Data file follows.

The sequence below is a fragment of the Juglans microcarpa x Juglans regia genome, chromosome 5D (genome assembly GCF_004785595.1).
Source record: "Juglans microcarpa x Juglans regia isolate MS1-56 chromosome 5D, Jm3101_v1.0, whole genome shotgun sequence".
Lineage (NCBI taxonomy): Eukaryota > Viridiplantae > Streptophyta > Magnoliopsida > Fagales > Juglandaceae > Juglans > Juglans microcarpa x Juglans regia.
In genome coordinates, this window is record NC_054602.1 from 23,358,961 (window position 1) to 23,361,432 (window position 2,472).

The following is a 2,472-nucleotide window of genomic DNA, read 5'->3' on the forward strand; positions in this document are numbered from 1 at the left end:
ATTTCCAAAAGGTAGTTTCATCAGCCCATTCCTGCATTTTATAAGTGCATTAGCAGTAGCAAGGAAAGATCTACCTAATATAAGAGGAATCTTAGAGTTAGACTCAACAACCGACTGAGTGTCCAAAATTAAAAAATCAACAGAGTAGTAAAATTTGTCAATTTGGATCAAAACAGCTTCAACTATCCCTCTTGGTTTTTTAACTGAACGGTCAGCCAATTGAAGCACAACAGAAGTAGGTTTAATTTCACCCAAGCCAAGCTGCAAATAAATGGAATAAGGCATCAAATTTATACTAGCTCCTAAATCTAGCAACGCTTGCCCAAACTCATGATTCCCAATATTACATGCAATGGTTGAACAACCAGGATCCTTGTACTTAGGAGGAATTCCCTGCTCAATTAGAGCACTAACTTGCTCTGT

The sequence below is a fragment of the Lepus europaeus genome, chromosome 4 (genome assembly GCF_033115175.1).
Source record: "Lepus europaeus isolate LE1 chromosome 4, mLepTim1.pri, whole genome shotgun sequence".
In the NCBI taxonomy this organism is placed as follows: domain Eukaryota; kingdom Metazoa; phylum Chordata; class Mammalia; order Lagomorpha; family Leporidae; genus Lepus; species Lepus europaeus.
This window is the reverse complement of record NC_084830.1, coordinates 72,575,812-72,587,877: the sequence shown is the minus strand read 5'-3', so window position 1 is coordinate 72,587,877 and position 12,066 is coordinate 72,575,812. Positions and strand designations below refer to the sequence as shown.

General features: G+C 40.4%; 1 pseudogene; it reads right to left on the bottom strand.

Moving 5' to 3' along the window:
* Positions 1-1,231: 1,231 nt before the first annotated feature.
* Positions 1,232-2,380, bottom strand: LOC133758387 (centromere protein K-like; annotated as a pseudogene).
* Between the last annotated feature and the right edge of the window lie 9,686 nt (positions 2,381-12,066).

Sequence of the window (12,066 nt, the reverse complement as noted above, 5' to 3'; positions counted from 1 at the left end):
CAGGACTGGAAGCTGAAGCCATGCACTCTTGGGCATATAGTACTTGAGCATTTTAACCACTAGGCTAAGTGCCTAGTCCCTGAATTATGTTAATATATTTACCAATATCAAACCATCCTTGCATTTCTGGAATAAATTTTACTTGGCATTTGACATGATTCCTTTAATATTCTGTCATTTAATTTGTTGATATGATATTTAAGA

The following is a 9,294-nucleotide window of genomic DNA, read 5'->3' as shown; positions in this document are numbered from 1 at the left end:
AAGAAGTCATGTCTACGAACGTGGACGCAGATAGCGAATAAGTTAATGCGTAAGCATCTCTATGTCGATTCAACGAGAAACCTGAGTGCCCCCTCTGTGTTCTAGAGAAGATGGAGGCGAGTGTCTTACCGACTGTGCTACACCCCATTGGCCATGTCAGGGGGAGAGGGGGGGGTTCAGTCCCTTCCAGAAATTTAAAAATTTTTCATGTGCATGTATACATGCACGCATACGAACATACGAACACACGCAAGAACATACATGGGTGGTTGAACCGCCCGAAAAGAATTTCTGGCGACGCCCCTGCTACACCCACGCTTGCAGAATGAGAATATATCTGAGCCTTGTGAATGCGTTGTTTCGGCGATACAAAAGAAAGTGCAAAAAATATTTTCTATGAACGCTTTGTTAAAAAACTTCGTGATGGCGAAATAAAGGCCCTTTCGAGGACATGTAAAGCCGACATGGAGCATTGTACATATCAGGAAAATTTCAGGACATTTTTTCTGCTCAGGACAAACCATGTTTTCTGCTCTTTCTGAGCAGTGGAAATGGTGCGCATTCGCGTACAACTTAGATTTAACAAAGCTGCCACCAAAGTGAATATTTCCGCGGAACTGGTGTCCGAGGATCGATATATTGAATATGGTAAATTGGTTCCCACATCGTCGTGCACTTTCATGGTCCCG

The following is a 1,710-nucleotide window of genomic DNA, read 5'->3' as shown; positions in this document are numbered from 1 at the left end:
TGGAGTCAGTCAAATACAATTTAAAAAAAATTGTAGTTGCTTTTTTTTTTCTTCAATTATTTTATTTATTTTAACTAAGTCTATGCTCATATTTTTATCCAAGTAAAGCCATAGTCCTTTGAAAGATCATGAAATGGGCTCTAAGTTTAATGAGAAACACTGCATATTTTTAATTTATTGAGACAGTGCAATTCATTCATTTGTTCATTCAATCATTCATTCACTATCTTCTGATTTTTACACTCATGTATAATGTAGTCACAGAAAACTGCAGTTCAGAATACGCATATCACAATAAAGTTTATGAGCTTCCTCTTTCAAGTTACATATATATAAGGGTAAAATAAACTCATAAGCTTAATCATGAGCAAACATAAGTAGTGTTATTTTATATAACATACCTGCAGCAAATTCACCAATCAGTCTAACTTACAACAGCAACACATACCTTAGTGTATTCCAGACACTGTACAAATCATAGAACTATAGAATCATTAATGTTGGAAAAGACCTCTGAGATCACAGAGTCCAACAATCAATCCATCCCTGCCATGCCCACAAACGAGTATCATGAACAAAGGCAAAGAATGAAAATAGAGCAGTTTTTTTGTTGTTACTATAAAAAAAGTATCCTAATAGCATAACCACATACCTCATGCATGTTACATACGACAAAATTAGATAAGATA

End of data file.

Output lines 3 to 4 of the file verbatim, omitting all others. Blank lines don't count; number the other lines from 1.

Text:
Lineage (NCBI taxonomy): Eukaryota > Viridiplantae > Streptophyta > Magnoliopsida > Fagales > Juglandaceae > Juglans > Juglans microcarpa x Juglans regia.
In genome coordinates, this window is record NC_054602.1 from 23,358,961 (window position 1) to 23,361,432 (window position 2,472).